He saw traffic in his rearview mirror come to a halt. Soon after, the northbound lanes of the highway crumbled.

“It was crazy timing,” Fusetti said. “For it to buckle and collapse that quickly, it’s pretty remarkable.”

While there have been no immediate reports of injuries, the commercial hauler remains trapped in the concrete rubble under the collapsed overpass and authorities are “still working to identify any individual or individuals who may have been caught in the fire,” Shapiro said.

Heavy construction equipment is required to remove the debris.

The destroyed portion of the highway is “likely the busiest interstate in the commonwealth,” Pennsylvania Department of Transportation Secretary Mike Carroll told reporters. It catered to around 160,000 vehicles each day.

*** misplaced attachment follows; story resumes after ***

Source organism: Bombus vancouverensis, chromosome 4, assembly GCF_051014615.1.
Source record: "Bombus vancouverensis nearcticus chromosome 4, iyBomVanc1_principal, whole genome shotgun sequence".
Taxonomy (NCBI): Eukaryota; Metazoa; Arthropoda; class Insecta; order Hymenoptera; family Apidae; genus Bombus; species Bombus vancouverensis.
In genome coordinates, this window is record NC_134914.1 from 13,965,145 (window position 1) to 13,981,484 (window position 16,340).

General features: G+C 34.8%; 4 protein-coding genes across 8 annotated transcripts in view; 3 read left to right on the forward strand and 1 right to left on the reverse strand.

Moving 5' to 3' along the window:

Shapiro added that his office was working with federal partners on the matter and “looking at alternatives to connect the roadway beyond detours”—which currently adds 43 miles of travel, with traffic expected “to back up significantly on all the detour areas.”

Shapiro said he had spoken directly to Buttigieg, who has assured him that there would be “absolutely no delay” in getting federal funds quickly to rebuild what he called a “critical roadway” as safely and efficiently as possible.

His office plans to issue a disaster declaration on Monday to expedite federal funds for the rebuilding of the major artery.

Officials from the Federal Highway Administration and National Transportation Safety Board are expected in Philadelphia to support the rebuild and investigation efforts.
President Joe Biden has been briefed on the situation.

The collapsed portion was part of a $212 million reconstruction project that wrapped up four years ago, Rudolph said.